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Despite worldwide publicity and campaigning, the approach to actually solving the sexual harassment epidemic in Egypt has sadly been a pretty apathetic one, with police giving less than a gram of shit about the situation, leaving street perverts to grope away until their hands are content. So it’s perhaps no surprise that anti-harassment groups in Cairo have gone vigilante, taking what’s left of the law into their own hands and patroling the streets to fight the harassment epidemic themselves.
We first heard about “Be A Man,” one of the more radical anti-harassment campaigns, from a story on NPR. The members of the group patroled during the recent Eid al-Adha festival celebrations, armed with cans of black and white spray paint, attacking, pinning down, and scarlet-lettering the shit out of grabbers and gropers with the words “I Am a Harasser.” Mostly men themselves, the activists wore matching fluoro jackets with “Harassment Prevention” scrawled across their backs in Arabic. I spoke to Muhammad Taimoor, leader and founder of the campaign, about their controversial tactics during the festival.
VICE: Hey Muhammad. Can you tell me a little bit about what’s been going on in the past few weeks?
Muhammad Taimoor: Yeah, we’ve been working against harassment with our campaign, “Be a Man.” A big problem here is that women-only carriages on the subway are being invaded by men who are then harassing the women onboard, so we’ve been working against that. It was Eid a couple of weeks ago and we were expecting that would be a particularly bad time for harassment. In the three days of Eid that I participated in, we caught about 300 cases of harassment—that’s 100 every day.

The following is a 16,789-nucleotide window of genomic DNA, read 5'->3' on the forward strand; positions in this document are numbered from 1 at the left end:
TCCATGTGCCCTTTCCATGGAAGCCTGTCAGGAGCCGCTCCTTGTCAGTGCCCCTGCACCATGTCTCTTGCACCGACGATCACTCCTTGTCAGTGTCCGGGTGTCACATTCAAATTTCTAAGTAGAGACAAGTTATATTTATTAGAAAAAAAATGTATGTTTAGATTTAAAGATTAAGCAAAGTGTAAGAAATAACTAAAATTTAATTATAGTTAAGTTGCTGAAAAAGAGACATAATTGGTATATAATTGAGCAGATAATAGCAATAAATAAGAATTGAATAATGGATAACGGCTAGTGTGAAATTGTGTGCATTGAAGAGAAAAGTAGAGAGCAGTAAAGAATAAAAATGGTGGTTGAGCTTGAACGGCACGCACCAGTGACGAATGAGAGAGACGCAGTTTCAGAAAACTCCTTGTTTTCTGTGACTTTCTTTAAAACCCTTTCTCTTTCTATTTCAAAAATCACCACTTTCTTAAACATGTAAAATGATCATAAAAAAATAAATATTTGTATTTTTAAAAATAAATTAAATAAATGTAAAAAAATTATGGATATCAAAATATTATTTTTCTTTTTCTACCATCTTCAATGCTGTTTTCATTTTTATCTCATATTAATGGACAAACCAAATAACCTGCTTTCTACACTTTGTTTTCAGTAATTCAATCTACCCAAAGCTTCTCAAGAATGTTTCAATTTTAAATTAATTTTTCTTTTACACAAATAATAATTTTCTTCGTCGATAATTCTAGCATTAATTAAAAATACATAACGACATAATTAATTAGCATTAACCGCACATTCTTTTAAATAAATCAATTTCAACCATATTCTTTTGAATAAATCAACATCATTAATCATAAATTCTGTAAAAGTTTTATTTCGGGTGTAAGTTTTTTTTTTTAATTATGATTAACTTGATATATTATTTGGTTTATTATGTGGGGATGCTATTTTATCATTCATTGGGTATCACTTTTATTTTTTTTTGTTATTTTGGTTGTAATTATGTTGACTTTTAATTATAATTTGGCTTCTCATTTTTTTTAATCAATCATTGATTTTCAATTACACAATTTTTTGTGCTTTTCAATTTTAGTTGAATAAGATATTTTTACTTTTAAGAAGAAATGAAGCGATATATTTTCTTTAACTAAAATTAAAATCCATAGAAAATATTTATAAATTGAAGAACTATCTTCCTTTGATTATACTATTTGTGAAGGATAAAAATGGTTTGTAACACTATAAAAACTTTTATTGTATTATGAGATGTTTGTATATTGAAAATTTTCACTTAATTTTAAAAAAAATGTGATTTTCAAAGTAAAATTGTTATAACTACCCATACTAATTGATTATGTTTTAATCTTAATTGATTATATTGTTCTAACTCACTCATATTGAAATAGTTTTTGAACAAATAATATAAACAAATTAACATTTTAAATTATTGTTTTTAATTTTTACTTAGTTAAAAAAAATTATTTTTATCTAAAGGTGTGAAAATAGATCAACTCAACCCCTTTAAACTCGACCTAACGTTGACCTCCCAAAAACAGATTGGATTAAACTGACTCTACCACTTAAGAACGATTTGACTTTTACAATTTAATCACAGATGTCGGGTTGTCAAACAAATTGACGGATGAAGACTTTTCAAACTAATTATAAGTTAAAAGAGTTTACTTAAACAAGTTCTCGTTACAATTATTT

Wow, good job. How do you “catch” these cases?
Our tactics this time were pretty violent—a lot of people were offended because they didn’t like what we were doing. Basically, we attacked the harassers and spray-painted “I Am a Harasser” on anyone we caught in the act. The police weren’t at all supportive of what we were trying to do and they clearly weren’t ready to keep Egyptian women safe during Eid, so we did all the work on our own.
Why did you choose tagging with spray-paint as a tactic?
Because, in our society, a girl blames herself when she gets harassed. When she speaks out to her family about it, they blame her. Sometimes they prevent her from going to school or going outside because they think that sexual harassment is the girl’s problem, not the harasser’s problem. So, when our group attacks the harasser, the girl feels confident in herself. She feels like she was right, she feels like the street is supporting her. She’ll have the confidence to walk in the street without fear and she won’t be afraid to speak out if it happens again.